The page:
Dr Katerina Spranger, CEO of Oxford Heartbeat. She has developed a medical software that accurately simulates how a medical prosthesis called a stent will behave inside a patient’s brain pre-operatively in a virtual environment, allowing a clinician to plan for brain surgeries.

 “My background in engineering helped to shape a mindset that we should challenge the status quo, while also offering me insight on the immense power that technology has to rectify existing issues. My team and I are now applying both of these principles to one of the most challenging areas of brain surgery, in the process redefining how surgical preparations are carried out and shaping the medicine of tomorrow.”

Dr Florence Gschwend is CEO of Lixea, a cleantech startup. Wood biomass is a clean alternative to unsustainable petrol-derived materials, fuels and chemicals, but its use is limited as it requires fractionation, a complex and costly separation process. Florence works on finding a cheaper and sustainable alternative.

 “I work on a new chemical process that uses an innovative and environmentally friendly solvent to make use of waste wood and agricultural residues as raw materials for renewable chemicals, materials and fuels. As such, my work contributes to the circular economy and the bioeconomy and supports the achievement of various sustainable development goals.”

Lise Honsinger is CFO is Notpla, a bio-plastic alternative startup. 50% of plastic packaging is used once and thrown away, with estimates suggesting that plastics can take several centuries to decompose. Their packaging is made from plants and brown seaweed, that biodegrades naturally in 4-6 weeks.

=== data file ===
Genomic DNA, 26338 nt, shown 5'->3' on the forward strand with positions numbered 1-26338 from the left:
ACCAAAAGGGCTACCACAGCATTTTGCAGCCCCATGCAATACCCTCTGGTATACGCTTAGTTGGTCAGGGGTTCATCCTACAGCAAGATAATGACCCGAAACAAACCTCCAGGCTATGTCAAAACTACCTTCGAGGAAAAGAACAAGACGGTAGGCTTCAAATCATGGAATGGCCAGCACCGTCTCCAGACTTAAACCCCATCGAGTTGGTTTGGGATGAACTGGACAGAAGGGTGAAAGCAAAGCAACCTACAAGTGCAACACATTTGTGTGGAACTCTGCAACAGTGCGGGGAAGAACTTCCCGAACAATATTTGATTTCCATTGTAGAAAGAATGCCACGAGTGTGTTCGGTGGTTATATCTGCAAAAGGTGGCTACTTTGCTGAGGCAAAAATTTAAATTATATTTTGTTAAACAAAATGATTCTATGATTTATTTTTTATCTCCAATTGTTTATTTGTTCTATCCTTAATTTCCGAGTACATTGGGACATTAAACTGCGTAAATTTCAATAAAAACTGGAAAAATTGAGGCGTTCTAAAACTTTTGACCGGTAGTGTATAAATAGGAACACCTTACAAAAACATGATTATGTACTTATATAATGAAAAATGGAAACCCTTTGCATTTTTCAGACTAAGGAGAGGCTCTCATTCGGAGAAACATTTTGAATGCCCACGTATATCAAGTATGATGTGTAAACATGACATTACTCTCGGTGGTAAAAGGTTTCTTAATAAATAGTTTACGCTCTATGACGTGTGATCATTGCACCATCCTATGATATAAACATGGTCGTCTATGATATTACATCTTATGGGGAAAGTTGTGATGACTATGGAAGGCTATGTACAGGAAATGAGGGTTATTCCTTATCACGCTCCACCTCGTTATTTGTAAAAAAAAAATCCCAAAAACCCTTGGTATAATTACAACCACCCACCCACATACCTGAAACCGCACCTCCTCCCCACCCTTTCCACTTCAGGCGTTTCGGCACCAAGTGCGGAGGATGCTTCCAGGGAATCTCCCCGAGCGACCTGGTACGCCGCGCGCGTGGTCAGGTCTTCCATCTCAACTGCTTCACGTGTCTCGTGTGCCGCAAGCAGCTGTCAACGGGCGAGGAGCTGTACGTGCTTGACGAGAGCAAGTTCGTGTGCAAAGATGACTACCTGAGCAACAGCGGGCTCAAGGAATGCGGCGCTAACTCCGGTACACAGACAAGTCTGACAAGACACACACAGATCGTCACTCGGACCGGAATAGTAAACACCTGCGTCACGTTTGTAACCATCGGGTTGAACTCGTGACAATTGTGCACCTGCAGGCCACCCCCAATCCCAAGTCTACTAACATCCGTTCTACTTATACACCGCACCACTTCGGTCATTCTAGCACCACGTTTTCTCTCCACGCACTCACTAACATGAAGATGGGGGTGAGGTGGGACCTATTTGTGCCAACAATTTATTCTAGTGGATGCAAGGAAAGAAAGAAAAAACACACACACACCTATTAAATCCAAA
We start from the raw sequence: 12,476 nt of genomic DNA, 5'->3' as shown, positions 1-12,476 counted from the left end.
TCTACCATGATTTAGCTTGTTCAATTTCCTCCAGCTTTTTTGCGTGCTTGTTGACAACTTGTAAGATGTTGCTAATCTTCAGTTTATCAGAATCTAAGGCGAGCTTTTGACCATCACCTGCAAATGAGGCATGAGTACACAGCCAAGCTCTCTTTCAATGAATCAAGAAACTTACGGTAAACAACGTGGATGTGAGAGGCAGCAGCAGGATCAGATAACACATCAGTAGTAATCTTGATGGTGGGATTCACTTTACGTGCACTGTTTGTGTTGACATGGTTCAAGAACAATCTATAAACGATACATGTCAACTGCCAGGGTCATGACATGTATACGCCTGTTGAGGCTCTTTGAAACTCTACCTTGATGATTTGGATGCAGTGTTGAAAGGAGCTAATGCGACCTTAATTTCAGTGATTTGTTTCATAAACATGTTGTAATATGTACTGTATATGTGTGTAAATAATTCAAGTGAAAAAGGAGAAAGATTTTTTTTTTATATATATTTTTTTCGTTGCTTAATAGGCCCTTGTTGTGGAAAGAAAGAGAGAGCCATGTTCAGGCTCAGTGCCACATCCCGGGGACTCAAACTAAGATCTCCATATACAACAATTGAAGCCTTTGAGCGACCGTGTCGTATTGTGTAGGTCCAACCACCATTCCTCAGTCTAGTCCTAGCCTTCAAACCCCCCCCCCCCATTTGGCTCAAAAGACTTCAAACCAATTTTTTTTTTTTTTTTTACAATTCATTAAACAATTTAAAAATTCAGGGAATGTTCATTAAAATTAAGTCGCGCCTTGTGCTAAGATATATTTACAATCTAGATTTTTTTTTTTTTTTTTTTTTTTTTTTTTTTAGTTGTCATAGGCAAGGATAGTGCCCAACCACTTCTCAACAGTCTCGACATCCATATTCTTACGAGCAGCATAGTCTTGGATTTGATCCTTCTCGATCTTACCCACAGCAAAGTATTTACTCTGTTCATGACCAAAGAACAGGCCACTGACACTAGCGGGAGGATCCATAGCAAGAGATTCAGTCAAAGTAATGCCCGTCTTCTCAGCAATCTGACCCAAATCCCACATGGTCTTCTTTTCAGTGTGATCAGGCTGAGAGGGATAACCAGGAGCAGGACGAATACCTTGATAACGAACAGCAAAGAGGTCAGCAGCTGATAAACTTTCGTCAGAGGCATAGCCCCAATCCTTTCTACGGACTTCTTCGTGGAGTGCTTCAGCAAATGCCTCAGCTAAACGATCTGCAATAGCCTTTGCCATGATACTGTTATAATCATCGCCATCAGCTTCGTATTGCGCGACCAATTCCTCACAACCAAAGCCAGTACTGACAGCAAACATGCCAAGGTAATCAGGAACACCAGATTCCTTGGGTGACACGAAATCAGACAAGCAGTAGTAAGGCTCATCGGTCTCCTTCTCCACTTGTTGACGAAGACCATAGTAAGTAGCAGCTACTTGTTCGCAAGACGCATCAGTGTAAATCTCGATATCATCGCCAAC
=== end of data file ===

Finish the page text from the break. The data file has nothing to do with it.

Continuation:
“We have chosen to tackle the growing plastic pollution problem and find ways to replace packaging with natural materials, and as such, I get to go to work knowing that I am making the world a better place.”

Virginia Gardiner is CEO of Loowatt. Loowatt designs and manufactures high quality, waterless flush toilets that could significantly improve access to adequate sanitation and hygiene where it is most needed. Currently, 60% of the global population does not have access to safely managed sanitation, meaning that untreated waste from 4.3 billion people enters our environment every day. 

“Working in sanitation never gets old, because toilets touch every aspect of life - we use them multiple times a day, how they are made is a reflection of our culture in the most basic sense. Like engineering, but moreso, sanitation is related to many disciplines - physics, chemistry, logistics. Sanitation is a challenging field in which to innovate, but it offers rewards every day, because it is both fascinating and fundamental.” 


Engineering underpins the world we live in - whatever interests you have, what walks of life you’re from, engineering will have had a part to play in it. We hope these brilliant women have inspired you to come up with solutions to some of the world’s most complex challenges. If so, we would love to hear from you and see how we can support you on your journey.